French-Canadian fibre artist Stephanie Fradette became “obsessed” with frame loom weaving five years ago.
“After discovering a tapestry by artist Maryanne Moodie, I wanted to have one of these textured modern pieces in my space,” said Stephanie, owner of Banchory-based Le Petit Moose.
She added: “I dived right into learning the craft with online tutorials and vintage tapestry books.
“With a new-found obsession and walls rapidly filling up with woven wall hangings, I started making fibre art for friends and family. When strangers started asking for pieces they saw on my Instagram feed, I took it to the next level and started Le Petit Moose.”
The talented creative chose this name as a nod to her French-Canadian roots.
Stephanie creates a wide range of fibre art including woven cushions, wall hangings and knotted work. With no two pieces the same, she focuses on creating distinctive textured works.
Stephanie said: “I blend bold colours into my woven, knotted and tufted wall hangings, showcasing a passionate emphasis on rich textures, contemporary design and craftsmanship.
“Due to the intricate nature and slow process of creating woven items, I mostly work on a commission basis. I’m always up for unusual and interesting projects.”
Stephanie, who studied photography at La Cite Collégiale in Ottawa in Canada, said travel used to be her passion. She draws on “layered and shaped horizons”, which are often inspired by the ever-changing landscapes from her travels. She said: “Creating colourful work brings me back to my earlier years travelling to exotic countries − places where people embrace patterns and bold colours in their everyday lives.
“Strong colours were at the forefront of my photography work while travelling and it has come a full circle as it translated into my textile work.”
Every piece Stephanie creates starts with a rough sketch, which is then followed by fibre selection. She said: “The frame loom is then warped up and that’s when the fun starts. I weave the main part of the panels and play with all these gorgeous fibres and textures. Once I’ve reached the desired length, I add some fringe for movement, clean up the dark side of the loom and then it’s ready to be cut off and hung. There are only two rules to follow to create a weaving − consistency in your repetitions and weaving rainbows.”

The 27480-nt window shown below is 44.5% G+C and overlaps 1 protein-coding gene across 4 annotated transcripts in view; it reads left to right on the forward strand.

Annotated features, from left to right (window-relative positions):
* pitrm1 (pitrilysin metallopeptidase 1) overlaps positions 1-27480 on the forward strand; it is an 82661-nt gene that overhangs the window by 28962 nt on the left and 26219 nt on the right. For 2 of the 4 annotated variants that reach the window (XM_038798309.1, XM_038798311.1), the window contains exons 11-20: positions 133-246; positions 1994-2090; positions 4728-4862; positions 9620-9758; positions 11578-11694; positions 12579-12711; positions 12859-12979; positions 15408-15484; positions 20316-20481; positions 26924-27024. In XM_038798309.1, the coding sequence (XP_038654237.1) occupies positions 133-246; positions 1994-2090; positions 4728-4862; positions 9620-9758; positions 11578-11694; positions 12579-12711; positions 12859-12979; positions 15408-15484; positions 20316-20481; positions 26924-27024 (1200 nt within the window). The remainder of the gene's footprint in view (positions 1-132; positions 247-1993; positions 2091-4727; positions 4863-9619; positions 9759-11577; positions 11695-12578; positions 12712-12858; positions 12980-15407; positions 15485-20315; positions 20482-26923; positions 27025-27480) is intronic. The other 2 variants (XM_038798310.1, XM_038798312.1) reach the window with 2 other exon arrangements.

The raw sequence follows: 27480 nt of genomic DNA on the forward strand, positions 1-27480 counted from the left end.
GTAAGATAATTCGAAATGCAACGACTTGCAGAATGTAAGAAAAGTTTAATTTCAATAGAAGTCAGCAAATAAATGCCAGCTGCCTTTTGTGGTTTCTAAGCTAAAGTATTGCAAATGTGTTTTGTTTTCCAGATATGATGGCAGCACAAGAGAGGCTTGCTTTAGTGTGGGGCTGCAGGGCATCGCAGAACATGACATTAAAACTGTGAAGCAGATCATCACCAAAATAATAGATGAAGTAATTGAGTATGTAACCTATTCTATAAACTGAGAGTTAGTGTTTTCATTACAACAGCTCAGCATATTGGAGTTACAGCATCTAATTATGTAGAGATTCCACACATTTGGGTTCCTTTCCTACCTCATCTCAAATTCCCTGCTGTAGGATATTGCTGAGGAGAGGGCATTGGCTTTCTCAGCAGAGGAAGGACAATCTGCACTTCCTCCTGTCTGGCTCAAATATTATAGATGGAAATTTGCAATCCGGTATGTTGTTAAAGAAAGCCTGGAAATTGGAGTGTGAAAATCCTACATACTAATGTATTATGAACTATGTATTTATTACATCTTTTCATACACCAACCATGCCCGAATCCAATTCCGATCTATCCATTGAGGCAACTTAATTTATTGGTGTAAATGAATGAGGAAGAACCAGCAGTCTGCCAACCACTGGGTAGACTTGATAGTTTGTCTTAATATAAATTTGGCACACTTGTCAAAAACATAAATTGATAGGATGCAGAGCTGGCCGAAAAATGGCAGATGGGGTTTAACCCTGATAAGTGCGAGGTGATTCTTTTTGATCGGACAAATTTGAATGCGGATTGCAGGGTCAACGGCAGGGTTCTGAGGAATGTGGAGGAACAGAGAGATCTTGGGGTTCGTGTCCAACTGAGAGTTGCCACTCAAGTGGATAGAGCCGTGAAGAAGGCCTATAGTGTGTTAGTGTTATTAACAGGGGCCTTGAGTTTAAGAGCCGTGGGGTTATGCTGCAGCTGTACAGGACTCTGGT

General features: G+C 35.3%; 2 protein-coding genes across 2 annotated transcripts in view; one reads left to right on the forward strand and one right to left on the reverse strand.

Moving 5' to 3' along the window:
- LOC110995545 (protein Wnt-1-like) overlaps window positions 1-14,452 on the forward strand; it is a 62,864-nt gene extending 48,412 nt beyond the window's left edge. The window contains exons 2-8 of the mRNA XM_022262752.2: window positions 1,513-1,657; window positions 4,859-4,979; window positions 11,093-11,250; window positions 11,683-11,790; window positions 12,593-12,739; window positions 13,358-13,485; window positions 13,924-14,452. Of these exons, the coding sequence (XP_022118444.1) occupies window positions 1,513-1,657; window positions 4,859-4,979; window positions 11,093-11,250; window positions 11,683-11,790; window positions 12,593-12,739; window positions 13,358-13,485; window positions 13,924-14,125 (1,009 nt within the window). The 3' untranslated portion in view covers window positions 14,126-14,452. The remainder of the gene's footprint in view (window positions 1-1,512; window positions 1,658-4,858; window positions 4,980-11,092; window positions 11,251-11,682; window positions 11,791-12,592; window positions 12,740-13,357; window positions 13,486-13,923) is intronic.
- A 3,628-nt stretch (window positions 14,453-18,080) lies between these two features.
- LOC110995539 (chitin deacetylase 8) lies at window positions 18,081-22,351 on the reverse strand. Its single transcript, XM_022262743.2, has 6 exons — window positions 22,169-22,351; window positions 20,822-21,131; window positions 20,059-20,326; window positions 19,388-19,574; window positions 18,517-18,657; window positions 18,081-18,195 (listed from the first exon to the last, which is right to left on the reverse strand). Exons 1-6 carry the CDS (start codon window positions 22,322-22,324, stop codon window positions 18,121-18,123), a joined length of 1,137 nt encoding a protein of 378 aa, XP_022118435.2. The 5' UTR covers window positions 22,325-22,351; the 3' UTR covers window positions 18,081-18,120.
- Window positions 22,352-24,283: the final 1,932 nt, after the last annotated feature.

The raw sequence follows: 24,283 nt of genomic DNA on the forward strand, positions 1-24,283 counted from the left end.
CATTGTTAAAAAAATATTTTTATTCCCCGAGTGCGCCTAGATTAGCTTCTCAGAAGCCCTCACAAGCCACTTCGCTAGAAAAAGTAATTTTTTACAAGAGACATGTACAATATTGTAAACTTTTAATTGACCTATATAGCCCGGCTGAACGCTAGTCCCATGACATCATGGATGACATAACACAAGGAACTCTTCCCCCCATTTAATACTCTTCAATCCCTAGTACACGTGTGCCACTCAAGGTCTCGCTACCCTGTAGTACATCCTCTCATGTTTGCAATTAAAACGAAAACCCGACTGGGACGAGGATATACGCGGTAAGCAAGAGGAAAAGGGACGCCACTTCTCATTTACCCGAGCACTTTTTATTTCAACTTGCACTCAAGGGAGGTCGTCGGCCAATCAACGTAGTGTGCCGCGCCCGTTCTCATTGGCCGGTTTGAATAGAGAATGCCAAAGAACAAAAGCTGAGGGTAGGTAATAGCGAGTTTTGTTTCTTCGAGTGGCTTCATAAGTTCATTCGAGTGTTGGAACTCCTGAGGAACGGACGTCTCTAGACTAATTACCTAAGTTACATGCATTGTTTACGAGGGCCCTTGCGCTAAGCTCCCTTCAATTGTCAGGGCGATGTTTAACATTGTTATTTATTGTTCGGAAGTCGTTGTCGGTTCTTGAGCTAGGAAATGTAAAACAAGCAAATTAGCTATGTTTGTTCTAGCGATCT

Stephanie said: “Over the past year, I’ve been fortunate enough to have a partner who has gracefully handed over his man cave for me to set up a standalone studio in our garden.
“As for the previous four years, my creative venture was ever so present in our compact living quarters.”
While Stephanie sources a lot of yarn online, she said she loves nothing more than “to lose herself in a yarn store to pick up unique fibres”.
She said: “Wool for Ewe in Aberdeen and Baa! in Stonehaven both have knowledgeable staff and a wide selection of yarns for every taste and art form.”
Stephanie has also been hosting loom workshops across the north-east since 2015.
She said: “What started off as a one-off frame loom weaving class, progressed swiftly into teaching and delivering multiple hands-on craft classes a month, including weaving, needle punching and macrame.
“Highlights have included teaching at Dundee Contemporary Arts, The Barn in Banchory and introducing the art of weaving and rug hooking techniques to the next generation of young talent at Gray’s School of Art.
“Passing on my creative knowledge feels great and how empowering it can be for someone who walks in to a workshop saying they haven’t done anything creative in a while and leave a class with a unique handmade piece of fibre art.
“I’ll be delivering workshops during Aberdeen’s Yarnfest on Sunday.”
Stephanie will also reopen her studio doors in September for North East Open Studios, which sees crafters open their creative spaces to the public.
She said: “It’s such a great way to present new work, meet customers face-to-face and get the chance to style my brand in a shop format.”
In addition to her products, Stephanie also sells frame loom weaving kits, which she initially created to help her with her first weaving workshops.
She said: “It was a steep learning curve around designing the tools plus finding the materials to create a durable and easy to use loom.
“I’m happy it’s been perfected over the years to make it as easy as possible for beginners to learn the art of tapestry.”
Visit www.etsy.com/shop/lepetitmoose to shop Stephanie’s frame loom weaving kits.
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